And if anyone out there has any other suggestions about how to keep this area protected, SEND THEM MY WAY!!

I Got 10,000 Pageviews???

I logged on today to write a new post (which will follow this one) and I noticed something weird:

There, there! See it??
Truth be told, I have no idea how that happened. I honestly don't think my blog is that good. It's been seriously neglected due to not being very high on the "important things I need to my senior year of college" list. I upload a new post, what, once a month?


I got 10,000 pageviews!!! ^.^ So I guess someone thinks my posts are worth reading. So thanks! It means a lot to me!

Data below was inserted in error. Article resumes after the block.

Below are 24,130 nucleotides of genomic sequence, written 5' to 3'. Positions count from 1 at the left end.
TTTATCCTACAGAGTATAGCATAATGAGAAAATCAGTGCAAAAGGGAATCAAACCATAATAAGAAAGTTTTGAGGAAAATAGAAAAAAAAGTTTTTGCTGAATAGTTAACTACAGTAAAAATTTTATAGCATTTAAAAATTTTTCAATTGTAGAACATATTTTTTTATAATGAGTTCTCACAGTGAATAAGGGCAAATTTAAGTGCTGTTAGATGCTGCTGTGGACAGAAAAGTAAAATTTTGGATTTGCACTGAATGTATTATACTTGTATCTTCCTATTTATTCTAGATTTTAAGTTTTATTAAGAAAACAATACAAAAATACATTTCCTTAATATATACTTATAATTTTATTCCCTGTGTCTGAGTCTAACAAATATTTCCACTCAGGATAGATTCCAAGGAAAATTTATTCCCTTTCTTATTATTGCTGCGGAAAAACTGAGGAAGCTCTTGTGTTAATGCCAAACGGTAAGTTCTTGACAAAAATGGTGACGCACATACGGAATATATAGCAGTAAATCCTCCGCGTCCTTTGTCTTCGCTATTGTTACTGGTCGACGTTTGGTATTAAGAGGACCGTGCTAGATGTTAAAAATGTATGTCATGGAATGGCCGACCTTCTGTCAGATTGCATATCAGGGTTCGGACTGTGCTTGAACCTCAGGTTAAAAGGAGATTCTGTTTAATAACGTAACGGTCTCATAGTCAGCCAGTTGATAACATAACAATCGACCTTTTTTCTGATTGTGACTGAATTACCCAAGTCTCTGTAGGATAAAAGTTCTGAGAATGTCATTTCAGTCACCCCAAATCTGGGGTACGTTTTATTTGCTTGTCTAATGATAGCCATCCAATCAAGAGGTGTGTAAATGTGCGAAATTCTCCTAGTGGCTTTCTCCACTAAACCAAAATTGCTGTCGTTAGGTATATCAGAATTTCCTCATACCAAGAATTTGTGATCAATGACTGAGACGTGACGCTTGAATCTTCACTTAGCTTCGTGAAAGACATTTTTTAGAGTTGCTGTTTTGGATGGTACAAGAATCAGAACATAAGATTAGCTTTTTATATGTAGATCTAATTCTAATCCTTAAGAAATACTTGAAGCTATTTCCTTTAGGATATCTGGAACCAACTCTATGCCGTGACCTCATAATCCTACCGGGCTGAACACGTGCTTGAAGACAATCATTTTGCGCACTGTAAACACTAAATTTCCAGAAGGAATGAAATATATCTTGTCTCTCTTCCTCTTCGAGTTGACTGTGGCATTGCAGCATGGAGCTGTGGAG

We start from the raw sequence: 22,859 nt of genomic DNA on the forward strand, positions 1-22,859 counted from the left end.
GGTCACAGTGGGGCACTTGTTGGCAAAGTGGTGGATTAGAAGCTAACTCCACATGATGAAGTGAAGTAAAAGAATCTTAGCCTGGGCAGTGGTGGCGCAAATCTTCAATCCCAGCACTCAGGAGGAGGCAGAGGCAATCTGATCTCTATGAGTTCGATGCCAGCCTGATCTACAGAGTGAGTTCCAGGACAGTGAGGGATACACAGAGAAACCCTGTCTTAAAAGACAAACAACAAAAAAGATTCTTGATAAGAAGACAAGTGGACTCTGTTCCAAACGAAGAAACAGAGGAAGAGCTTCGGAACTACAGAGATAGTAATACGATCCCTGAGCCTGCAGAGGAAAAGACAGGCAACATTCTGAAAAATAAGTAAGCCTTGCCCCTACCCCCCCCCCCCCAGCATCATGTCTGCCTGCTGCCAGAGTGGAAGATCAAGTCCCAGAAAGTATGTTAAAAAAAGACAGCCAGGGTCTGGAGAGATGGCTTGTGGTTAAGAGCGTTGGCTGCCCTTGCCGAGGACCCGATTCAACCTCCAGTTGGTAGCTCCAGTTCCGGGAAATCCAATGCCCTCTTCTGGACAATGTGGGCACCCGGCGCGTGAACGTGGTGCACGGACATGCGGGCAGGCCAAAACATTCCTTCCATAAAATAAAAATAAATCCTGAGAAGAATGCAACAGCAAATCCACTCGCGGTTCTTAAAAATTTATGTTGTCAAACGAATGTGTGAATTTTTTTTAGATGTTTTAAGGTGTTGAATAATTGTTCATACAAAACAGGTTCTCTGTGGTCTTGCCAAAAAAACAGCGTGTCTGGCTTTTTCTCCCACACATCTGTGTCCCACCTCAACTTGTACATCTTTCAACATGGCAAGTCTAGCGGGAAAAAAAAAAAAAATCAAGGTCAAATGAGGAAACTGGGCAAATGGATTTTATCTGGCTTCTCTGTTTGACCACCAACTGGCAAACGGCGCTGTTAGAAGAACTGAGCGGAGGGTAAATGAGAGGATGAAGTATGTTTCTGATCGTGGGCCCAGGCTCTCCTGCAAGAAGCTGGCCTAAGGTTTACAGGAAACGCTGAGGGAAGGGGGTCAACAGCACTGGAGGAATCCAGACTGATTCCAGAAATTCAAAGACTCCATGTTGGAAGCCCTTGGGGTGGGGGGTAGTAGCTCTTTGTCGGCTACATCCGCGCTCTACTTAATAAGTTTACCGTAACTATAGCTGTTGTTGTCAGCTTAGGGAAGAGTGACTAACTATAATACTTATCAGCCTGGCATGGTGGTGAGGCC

So since this is a hair blog, I should probably talk about my hair, right? As I am writing this post I'm trying to get the hang of pincurling my hair. Usually, when I try any type of heat-free style on dry hair it's an epic failure but I'm using the ulovemegz video as a tutorial and so far, so good!

Wish me luck!

Wednesday, October 16, 2013

Mixing Your Own Products Is Easy(-ish)!

I got an email from someone who saw my post about making my own conditioner, and she wanted to know how I did it because she was thinking of making her own too. I thought it'd be a good idea to create a post about my experience in case anyone else wanted to know too. Once you get started, it's a really fun process. But before you do, you're probably going to want to ask yourself...

Why do you want to make products from scratch?